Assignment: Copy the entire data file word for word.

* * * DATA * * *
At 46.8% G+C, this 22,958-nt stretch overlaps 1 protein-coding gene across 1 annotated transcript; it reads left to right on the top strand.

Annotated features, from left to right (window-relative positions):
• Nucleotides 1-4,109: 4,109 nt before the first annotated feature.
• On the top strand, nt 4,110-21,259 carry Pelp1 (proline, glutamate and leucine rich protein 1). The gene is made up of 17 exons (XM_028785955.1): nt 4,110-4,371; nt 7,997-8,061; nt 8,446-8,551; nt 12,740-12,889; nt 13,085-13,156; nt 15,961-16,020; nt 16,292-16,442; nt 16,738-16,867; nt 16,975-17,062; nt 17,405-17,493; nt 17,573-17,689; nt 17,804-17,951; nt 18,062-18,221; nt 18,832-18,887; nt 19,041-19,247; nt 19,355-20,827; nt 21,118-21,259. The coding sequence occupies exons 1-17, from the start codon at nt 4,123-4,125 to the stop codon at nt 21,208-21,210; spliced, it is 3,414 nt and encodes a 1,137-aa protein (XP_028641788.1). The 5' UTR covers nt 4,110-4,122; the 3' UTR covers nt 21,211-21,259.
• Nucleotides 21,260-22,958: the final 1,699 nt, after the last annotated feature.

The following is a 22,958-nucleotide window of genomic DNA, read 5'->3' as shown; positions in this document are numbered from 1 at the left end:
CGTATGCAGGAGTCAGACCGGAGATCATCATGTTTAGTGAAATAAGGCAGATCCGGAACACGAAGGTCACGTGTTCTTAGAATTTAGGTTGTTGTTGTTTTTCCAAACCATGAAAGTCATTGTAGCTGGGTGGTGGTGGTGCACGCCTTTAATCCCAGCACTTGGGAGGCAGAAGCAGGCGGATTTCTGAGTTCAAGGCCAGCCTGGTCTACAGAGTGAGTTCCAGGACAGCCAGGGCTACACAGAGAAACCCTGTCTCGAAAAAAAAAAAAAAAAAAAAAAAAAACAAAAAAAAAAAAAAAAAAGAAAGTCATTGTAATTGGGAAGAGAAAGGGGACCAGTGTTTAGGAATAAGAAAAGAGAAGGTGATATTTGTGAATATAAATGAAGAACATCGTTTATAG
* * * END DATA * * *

At 46.8% G+C, this 22,958-nt stretch overlaps 1 protein-coding gene across 1 annotated transcript; it reads left to right on the top strand.

Annotated features, from left to right (window-relative positions):
• Nucleotides 1-4,109: 4,109 nt before the first annotated feature.
• On the top strand, nt 4,110-21,259 carry Pelp1 (proline, glutamate and leucine rich protein 1). The gene is made up of 17 exons (XM_028785955.1): nt 4,110-4,371; nt 7,997-8,061; nt 8,446-8,551; nt 12,740-12,889; nt 13,085-13,156; nt 15,961-16,020; nt 16,292-16,442; nt 16,738-16,867; nt 16,975-17,062; nt 17,405-17,493; nt 17,573-17,689; nt 17,804-17,951; nt 18,062-18,221; nt 18,832-18,887; nt 19,041-19,247; nt 19,355-20,827; nt 21,118-21,259. The coding sequence occupies exons 1-17, from the start codon at nt 4,123-4,125 to the stop codon at nt 21,208-21,210; spliced, it is 3,414 nt and encodes a 1,137-aa protein (XP_028641788.1). The 5' UTR covers nt 4,110-4,122; the 3' UTR covers nt 21,211-21,259.
• Nucleotides 21,260-22,958: the final 1,699 nt, after the last annotated feature.

The following is a 22,958-nucleotide window of genomic DNA, read 5'->3' as shown; positions in this document are numbered from 1 at the left end:
CGTATGCAGGAGTCAGACCGGAGATCATCATGTTTAGTGAAATAAGGCAGATCCGGAACACGAAGGTCACGTGTTCTTAGAATTTAGGTTGTTGTTGTTTTTCCAAACCATGAAAGTCATTGTAGCTGGGTGGTGGTGGTGCACGCCTTTAATCCCAGCACTTGGGAGGCAGAAGCAGGCGGATTTCTGAGTTCAAGGCCAGCCTGGTCTACAGAGTGAGTTCCAGGACAGCCAGGGCTACACAGAGAAACCCTGTCTCGAAAAAAAAAAAAAAAAAAAAAAAAAACAAAAAAAAAAAAAAAAAAGAAAGTCATTGTAATTGGGAAGAGAAAGGGGACCAGTGTTTAGGAATAAGAAAAGAGAAGGTGATATTTGTGAATATAAATGAAGAACATCGTTTATAG